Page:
Quadruple BDC motor driver for robotics

Once finished (deadline is end of January) this project will become open-source software and hardware.

My quadruple BDC driver for supports up to 4 brushed motors with encoders. Each motor is controlled by its individual closed loop and individual PID gain settings. Additionally, motor speed can also be individually addressed. Analog part of the driver is based on DRV8701P predriver and is controlled by STM32F4 microcontroller.

Specifications:

  • 35 V max input voltage (recommended up to 30V)
  • 13 A max continuous motor current (recommended up to 10A)
  • 50 kHz max encoder pulse frequency (recommended 30kHz)
  • Serial communication
  • ROS compatible with available library
  • XT-60 power connector
  • XT-30 motor connectors
  • XH2.54 connectors for encoders
  • Adjustable current protection (0.1A – 13A)
  • Adjustable current alert (LED or on serial)
  • Temperature protection
  • Hardware emergency stop
  • RGB LED for status report
  • Extra 24V power switch for external 24V load
BDC driver supports up to 4 motors and simultaneously controls them with PID closed loop

BDC driver supports up to 4 motors and simultaneously controls them with PID closed loop

Schematics

The circuit is divided in two parts. The analog power part and the digital part with peripherals. Let’s talk about the power side firstly.

Power side

Everything is based on DRV8701P integrated circuit that takes care of dead times, gate currents and ensures higher voltage for opening high side n-mosfets. The DRV has four control inputs. One is sleep (it is used for emergency stop) and two are PWM signals for forward or reverse drive. The DRV also features braking (though not regenerative) with both PWM signals on at the same time. The fourth control input is reference voltage for limiting the current.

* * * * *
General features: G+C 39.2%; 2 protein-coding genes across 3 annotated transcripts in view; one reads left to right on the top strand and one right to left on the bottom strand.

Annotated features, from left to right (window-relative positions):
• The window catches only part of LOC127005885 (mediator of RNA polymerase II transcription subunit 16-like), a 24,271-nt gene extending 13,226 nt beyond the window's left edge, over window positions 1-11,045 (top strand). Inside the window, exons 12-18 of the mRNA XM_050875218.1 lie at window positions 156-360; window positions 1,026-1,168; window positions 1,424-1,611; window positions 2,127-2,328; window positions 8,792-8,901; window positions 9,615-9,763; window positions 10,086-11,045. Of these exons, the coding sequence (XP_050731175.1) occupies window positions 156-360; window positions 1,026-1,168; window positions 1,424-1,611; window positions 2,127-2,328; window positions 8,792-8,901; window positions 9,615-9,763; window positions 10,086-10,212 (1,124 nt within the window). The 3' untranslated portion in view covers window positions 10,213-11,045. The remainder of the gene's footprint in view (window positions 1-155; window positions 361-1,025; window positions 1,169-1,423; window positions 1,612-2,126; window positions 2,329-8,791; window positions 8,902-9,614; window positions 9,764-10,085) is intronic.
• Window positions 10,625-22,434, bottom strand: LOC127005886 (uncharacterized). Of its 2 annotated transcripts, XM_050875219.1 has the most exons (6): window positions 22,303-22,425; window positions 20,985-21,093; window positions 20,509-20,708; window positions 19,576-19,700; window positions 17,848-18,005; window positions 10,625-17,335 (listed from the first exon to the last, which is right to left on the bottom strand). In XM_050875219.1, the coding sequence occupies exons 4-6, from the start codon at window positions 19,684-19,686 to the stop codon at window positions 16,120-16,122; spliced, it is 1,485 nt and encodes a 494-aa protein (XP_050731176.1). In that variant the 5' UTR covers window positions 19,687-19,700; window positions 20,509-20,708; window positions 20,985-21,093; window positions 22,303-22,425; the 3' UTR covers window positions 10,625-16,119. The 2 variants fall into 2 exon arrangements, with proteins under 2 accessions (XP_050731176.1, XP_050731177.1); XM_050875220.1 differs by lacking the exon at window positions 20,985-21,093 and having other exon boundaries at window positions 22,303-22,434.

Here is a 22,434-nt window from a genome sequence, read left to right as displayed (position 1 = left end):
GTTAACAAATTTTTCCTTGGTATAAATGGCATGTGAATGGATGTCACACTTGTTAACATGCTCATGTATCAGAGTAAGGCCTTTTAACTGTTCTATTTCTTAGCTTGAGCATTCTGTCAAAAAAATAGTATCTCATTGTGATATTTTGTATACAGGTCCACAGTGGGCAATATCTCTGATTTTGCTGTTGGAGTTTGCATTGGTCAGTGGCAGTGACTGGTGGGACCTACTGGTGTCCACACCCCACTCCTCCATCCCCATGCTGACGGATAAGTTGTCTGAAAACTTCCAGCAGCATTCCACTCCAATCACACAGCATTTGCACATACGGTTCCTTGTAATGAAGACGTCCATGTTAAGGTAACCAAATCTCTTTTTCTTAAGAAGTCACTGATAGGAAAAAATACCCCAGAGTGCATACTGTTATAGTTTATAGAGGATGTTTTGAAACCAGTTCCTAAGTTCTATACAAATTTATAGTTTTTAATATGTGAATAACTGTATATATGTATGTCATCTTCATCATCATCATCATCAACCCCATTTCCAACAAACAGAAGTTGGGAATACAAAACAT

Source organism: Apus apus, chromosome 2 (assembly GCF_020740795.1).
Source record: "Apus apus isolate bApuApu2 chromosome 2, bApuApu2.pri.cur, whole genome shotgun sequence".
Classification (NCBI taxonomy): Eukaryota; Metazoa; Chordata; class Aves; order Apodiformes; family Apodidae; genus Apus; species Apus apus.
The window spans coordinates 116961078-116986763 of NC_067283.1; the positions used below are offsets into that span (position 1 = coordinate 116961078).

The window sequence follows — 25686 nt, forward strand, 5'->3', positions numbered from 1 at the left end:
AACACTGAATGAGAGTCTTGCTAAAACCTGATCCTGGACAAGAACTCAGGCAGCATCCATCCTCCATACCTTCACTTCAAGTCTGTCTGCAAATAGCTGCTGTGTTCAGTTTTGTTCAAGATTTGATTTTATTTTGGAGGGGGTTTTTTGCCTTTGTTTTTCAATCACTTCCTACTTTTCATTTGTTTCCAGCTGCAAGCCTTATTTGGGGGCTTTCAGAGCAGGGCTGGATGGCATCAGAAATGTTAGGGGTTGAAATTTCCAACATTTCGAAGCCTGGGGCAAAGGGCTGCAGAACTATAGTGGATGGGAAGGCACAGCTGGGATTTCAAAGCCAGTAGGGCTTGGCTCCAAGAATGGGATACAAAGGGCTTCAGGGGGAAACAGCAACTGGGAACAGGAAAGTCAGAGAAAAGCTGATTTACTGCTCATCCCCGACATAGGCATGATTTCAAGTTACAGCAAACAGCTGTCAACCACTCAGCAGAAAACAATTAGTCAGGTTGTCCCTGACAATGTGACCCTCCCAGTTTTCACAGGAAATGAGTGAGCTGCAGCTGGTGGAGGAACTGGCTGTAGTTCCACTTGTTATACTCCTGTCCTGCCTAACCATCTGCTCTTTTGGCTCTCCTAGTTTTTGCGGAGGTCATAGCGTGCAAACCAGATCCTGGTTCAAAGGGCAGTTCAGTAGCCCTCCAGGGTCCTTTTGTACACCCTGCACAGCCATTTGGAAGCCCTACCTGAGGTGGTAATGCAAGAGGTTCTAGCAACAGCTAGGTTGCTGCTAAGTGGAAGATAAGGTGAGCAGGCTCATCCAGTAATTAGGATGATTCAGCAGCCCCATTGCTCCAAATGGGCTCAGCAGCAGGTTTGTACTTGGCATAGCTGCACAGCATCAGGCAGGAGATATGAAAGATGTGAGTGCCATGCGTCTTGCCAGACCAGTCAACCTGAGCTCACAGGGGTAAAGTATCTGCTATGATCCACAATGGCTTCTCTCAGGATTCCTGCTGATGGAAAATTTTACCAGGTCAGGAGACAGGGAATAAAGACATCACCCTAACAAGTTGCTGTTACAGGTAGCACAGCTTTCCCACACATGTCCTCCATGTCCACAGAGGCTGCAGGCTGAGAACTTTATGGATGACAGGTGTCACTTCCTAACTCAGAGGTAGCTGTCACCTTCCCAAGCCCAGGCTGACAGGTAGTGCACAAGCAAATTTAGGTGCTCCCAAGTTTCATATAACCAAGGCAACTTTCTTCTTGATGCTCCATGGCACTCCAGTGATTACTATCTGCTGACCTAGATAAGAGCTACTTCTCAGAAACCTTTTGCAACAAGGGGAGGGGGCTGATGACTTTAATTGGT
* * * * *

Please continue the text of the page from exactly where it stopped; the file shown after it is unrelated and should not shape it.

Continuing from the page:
The DRV has shunt amplifier built-in with fixed gain of 20. This is ideal for current sensing with a 10 mOhm shunt resistor. Once the voltage on the output of the shunt amplifier exceeds the voltage reference set on the control pin the driver enters so called current chopping mode in which it effectively limits the motor current to set level.

The driver measures voltage drop across transistors and immediately enters fault mode when the drop is too large. It also features internal temperature protection.

Power side of the BDC driver

(1) Power side of the BDC driver

The schematic (1) is only for 1 channel. The actual circuit board has 4 identical ones.

 

Digital side and peripherals

Digital side is based on STM32F4 microcontroller. I used one in QFN housing to make it more immune to possible mechanical vibrations. The microcontroller is generating 8 PWM signals at 21 kHz with 1000 sections (10bit). The encoders are read by interrupt active pins. All four motors work in PID closed loop. Some additional features are motor sensing motor current, input voltage, used energy and temperature sensing.

An RGB LED indicator is present on board to provide basic information about the driver state.

  • Blue LED indicates whether the driver (as a unit) is in sleep mode and motors drives are disabled.
  • Red LED blinks with a fault code and indicates a possible problem.
  • Green LED indicates whether one of the channels is braking.

The board has got a connector for remote emergency stop switch. A relay or NPN/n-channel transistor can also be connected on this input to work as an emergeny stop with external watchdog module.